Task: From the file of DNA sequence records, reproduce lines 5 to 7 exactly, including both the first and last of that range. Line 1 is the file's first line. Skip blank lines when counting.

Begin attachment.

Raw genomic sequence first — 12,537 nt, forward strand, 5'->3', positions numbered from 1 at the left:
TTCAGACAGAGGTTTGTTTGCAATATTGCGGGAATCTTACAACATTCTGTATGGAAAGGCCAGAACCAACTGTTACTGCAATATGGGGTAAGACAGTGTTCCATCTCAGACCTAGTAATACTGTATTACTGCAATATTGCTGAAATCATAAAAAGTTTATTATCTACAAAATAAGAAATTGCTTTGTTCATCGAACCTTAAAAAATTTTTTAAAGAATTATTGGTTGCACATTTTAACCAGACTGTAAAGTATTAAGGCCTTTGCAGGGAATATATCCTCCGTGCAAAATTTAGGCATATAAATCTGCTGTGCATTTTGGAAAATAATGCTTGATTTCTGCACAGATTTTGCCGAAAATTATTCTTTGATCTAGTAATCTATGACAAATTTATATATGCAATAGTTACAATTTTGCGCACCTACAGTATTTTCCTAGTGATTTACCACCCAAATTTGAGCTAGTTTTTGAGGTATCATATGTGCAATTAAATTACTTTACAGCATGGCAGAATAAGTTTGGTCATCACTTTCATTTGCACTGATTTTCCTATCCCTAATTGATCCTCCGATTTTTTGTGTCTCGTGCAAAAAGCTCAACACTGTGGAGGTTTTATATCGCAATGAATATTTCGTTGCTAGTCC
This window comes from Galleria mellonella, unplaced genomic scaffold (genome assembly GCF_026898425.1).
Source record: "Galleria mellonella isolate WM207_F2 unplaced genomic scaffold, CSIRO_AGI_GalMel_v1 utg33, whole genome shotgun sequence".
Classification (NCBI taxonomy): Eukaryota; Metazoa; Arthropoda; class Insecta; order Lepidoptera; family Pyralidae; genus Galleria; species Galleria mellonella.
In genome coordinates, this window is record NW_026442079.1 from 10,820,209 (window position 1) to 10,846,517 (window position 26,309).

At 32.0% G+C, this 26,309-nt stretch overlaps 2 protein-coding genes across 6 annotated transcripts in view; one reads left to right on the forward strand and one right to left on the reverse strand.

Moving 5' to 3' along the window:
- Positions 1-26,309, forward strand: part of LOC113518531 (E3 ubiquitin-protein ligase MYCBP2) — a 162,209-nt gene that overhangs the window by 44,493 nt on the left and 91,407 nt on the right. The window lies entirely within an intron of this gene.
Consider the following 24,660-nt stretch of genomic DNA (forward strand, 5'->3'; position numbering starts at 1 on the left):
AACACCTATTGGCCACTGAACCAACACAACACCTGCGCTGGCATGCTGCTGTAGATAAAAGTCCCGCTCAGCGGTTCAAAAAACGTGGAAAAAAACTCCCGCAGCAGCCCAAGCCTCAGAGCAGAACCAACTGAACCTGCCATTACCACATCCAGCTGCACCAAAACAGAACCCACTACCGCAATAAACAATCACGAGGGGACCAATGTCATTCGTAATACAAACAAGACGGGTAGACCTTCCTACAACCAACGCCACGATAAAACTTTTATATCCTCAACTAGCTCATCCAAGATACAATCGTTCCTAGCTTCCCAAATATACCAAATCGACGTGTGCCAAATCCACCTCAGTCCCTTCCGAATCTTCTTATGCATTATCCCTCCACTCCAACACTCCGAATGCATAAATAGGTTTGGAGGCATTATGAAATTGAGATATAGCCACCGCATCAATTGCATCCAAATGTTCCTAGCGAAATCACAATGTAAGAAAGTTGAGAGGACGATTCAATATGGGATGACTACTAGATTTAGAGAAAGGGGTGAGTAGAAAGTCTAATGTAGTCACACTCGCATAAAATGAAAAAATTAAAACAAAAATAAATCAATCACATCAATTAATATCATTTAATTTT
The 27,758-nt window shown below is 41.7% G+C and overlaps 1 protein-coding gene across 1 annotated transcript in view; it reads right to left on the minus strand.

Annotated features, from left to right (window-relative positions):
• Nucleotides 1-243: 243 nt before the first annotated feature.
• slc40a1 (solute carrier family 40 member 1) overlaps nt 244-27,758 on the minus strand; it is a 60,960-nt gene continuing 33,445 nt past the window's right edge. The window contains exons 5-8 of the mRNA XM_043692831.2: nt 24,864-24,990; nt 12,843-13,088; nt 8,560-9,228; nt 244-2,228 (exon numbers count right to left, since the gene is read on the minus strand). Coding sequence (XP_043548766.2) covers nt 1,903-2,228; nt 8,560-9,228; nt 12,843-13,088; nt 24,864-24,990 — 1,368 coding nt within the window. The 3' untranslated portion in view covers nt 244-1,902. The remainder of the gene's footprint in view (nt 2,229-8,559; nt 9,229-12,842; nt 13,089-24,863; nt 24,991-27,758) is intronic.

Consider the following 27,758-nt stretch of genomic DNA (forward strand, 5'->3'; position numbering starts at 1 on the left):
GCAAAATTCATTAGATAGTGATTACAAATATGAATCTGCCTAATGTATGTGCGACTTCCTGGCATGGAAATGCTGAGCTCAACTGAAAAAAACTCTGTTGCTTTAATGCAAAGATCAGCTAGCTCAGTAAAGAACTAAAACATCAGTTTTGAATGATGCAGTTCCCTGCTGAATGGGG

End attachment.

Classification (NCBI taxonomy): Eukaryota; Metazoa; Arthropoda; class Insecta; order Lepidoptera; family Pyralidae; genus Galleria; species Galleria mellonella.
In genome coordinates, this window is record NW_026442079.1 from 10,820,209 (window position 1) to 10,846,517 (window position 26,309).

At 32.0% G+C, this 26,309-nt stretch overlaps 2 protein-coding genes across 6 annotated transcripts in view; one reads left to right on the forward strand and one right to left on the reverse strand.